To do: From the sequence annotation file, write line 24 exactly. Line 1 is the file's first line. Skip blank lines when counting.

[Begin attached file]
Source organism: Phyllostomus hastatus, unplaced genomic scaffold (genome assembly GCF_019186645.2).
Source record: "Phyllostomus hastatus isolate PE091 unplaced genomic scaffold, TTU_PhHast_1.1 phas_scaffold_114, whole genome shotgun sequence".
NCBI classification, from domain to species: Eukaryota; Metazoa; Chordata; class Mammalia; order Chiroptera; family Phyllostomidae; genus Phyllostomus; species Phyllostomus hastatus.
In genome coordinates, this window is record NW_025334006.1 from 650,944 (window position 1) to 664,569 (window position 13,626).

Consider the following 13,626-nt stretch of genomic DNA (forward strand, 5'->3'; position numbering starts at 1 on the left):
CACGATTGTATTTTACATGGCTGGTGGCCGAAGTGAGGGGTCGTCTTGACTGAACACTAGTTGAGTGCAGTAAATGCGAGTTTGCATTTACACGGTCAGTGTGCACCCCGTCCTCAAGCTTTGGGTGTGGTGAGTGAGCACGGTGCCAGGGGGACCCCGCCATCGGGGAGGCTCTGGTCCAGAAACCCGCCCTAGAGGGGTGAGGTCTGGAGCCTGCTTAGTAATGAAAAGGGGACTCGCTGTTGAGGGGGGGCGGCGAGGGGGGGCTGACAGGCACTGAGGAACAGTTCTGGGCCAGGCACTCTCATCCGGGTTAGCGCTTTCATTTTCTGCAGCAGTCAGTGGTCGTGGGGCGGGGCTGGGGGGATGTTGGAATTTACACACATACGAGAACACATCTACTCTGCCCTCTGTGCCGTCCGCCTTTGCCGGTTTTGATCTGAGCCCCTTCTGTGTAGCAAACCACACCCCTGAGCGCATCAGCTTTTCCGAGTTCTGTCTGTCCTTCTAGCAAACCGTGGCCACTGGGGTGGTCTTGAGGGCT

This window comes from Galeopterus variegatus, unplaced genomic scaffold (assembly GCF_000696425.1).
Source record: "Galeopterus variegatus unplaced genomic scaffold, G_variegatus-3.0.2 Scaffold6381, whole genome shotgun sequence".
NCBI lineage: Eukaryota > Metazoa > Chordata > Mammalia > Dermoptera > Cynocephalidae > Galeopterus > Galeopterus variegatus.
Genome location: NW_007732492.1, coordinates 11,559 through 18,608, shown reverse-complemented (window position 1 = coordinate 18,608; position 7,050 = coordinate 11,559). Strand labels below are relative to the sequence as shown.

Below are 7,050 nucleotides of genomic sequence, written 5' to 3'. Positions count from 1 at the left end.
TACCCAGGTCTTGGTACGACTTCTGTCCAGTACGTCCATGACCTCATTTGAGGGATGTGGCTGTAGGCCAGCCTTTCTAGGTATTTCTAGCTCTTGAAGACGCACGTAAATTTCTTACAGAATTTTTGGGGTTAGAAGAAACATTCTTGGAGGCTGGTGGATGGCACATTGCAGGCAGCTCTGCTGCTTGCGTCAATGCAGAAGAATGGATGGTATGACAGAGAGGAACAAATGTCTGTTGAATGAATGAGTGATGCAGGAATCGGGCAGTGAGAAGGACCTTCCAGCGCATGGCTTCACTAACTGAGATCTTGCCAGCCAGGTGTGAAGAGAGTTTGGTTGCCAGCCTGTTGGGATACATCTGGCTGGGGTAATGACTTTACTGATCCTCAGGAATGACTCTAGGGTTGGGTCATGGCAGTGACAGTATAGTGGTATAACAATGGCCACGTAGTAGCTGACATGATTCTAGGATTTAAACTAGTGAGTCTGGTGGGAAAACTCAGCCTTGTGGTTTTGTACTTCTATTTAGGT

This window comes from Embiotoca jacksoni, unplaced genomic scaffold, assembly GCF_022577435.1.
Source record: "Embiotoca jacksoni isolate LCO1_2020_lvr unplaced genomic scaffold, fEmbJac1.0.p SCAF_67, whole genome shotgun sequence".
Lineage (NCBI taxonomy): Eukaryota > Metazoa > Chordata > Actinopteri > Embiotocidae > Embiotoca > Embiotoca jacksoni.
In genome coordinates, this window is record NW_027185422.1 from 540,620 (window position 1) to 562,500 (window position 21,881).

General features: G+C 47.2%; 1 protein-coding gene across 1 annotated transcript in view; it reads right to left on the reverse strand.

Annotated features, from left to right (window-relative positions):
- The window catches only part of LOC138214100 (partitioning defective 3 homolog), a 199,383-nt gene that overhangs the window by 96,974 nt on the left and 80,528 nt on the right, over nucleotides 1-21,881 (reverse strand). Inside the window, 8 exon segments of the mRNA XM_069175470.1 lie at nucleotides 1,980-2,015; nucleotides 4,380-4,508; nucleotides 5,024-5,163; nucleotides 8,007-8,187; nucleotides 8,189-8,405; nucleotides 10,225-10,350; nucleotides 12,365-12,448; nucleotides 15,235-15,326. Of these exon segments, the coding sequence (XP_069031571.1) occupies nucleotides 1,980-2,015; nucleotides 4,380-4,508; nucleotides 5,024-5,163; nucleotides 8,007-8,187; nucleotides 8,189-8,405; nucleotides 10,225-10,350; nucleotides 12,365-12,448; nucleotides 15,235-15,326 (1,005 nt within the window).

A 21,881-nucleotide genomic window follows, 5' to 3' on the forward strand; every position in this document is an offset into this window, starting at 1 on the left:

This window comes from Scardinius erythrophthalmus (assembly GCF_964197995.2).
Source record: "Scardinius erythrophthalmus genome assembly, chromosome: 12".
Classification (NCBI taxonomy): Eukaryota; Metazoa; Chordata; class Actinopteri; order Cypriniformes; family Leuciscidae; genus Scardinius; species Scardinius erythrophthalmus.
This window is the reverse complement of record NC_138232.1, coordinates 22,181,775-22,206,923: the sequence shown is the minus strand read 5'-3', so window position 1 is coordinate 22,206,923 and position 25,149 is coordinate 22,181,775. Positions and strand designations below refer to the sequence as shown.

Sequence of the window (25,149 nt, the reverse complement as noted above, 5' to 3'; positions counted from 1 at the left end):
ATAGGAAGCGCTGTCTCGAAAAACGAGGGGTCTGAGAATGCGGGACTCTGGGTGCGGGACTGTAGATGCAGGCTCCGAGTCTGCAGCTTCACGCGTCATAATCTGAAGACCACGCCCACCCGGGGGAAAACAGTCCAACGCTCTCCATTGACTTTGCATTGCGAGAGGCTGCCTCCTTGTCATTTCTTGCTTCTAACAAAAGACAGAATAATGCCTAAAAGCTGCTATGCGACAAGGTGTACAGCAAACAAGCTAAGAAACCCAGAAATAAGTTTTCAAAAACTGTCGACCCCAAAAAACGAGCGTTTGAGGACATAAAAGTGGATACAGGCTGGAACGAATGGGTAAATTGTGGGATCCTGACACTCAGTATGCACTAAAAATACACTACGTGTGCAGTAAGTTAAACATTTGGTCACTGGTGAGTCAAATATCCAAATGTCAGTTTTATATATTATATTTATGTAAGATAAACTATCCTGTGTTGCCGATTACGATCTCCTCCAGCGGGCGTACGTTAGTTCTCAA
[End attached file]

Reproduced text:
This window is the reverse complement of record NC_138232.1, coordinates 22,181,775-22,206,923: the sequence shown is the minus strand read 5'-3', so window position 1 is coordinate 22,206,923 and position 25,149 is coordinate 22,181,775. Positions and strand designations below refer to the sequence as shown.